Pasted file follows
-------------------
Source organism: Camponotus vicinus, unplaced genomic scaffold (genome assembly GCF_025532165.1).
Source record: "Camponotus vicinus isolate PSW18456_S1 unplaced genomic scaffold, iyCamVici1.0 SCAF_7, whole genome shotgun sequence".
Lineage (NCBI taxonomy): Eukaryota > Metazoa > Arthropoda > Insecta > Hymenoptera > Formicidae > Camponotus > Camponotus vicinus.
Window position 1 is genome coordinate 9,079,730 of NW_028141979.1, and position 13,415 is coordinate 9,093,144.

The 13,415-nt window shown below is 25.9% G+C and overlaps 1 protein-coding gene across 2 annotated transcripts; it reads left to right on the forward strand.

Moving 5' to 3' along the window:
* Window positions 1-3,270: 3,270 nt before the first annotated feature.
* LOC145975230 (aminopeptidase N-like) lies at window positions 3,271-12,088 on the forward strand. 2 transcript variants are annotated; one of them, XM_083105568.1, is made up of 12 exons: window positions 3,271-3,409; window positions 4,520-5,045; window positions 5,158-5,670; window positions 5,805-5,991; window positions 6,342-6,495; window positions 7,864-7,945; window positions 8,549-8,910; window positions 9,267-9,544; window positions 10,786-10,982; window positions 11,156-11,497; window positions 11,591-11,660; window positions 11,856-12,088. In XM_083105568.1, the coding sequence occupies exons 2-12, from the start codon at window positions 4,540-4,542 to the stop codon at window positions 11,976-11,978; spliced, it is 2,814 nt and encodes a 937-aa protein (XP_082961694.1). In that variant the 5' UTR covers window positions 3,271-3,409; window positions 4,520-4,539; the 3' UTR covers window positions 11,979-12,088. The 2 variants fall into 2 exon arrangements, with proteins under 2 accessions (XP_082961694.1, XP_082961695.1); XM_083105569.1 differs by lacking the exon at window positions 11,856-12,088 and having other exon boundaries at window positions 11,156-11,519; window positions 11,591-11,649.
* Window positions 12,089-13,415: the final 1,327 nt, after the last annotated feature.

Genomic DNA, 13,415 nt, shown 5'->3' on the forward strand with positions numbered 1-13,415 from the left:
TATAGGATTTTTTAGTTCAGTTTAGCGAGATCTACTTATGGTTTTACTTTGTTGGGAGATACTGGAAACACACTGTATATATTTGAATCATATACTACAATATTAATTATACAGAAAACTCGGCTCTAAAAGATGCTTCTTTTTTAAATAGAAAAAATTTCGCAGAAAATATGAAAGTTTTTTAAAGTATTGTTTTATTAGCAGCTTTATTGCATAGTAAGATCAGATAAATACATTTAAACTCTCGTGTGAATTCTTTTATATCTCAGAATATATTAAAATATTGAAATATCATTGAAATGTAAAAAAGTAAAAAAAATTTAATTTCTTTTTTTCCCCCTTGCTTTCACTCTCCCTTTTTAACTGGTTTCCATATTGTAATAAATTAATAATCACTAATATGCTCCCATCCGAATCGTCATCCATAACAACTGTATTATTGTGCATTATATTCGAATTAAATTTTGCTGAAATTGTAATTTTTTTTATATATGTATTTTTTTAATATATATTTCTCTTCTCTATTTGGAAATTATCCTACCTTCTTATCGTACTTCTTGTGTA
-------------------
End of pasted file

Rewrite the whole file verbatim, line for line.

Source organism: Camponotus vicinus, unplaced genomic scaffold (genome assembly GCF_025532165.1).
Source record: "Camponotus vicinus isolate PSW18456_S1 unplaced genomic scaffold, iyCamVici1.0 SCAF_7, whole genome shotgun sequence".
Lineage (NCBI taxonomy): Eukaryota > Metazoa > Arthropoda > Insecta > Hymenoptera > Formicidae > Camponotus > Camponotus vicinus.
Window position 1 is genome coordinate 9,079,730 of NW_028141979.1, and position 13,415 is coordinate 9,093,144.

The 13,415-nt window shown below is 25.9% G+C and overlaps 1 protein-coding gene across 2 annotated transcripts; it reads left to right on the forward strand.

Moving 5' to 3' along the window:
* Window positions 1-3,270: 3,270 nt before the first annotated feature.
* LOC145975230 (aminopeptidase N-like) lies at window positions 3,271-12,088 on the forward strand. 2 transcript variants are annotated; one of them, XM_083105568.1, is made up of 12 exons: window positions 3,271-3,409; window positions 4,520-5,045; window positions 5,158-5,670; window positions 5,805-5,991; window positions 6,342-6,495; window positions 7,864-7,945; window positions 8,549-8,910; window positions 9,267-9,544; window positions 10,786-10,982; window positions 11,156-11,497; window positions 11,591-11,660; window positions 11,856-12,088. In XM_083105568.1, the coding sequence occupies exons 2-12, from the start codon at window positions 4,540-4,542 to the stop codon at window positions 11,976-11,978; spliced, it is 2,814 nt and encodes a 937-aa protein (XP_082961694.1). In that variant the 5' UTR covers window positions 3,271-3,409; window positions 4,520-4,539; the 3' UTR covers window positions 11,979-12,088. The 2 variants fall into 2 exon arrangements, with proteins under 2 accessions (XP_082961694.1, XP_082961695.1); XM_083105569.1 differs by lacking the exon at window positions 11,856-12,088 and having other exon boundaries at window positions 11,156-11,519; window positions 11,591-11,649.
* Window positions 12,089-13,415: the final 1,327 nt, after the last annotated feature.

Genomic DNA, 13,415 nt, shown 5'->3' on the forward strand with positions numbered 1-13,415 from the left:
TATAGGATTTTTTAGTTCAGTTTAGCGAGATCTACTTATGGTTTTACTTTGTTGGGAGATACTGGAAACACACTGTATATATTTGAATCATATACTACAATATTAATTATACAGAAAACTCGGCTCTAAAAGATGCTTCTTTTTTAAATAGAAAAAATTTCGCAGAAAATATGAAAGTTTTTTAAAGTATTGTTTTATTAGCAGCTTTATTGCATAGTAAGATCAGATAAATACATTTAAACTCTCGTGTGAATTCTTTTATATCTCAGAATATATTAAAATATTGAAATATCATTGAAATGTAAAAAAGTAAAAAAAATTTAATTTCTTTTTTTCCCCCTTGCTTTCACTCTCCCTTTTTAACTGGTTTCCATATTGTAATAAATTAATAATCACTAATATGCTCCCATCCGAATCGTCATCCATAACAACTGTATTATTGTGCATTATATTCGAATTAAATTTTGCTGAAATTGTAATTTTTTTTATATATGTATTTTTTTAATATATATTTCTCTTCTCTATTTGGAAATTATCCTACCTTCTTATCGTACTTCTTGTGTA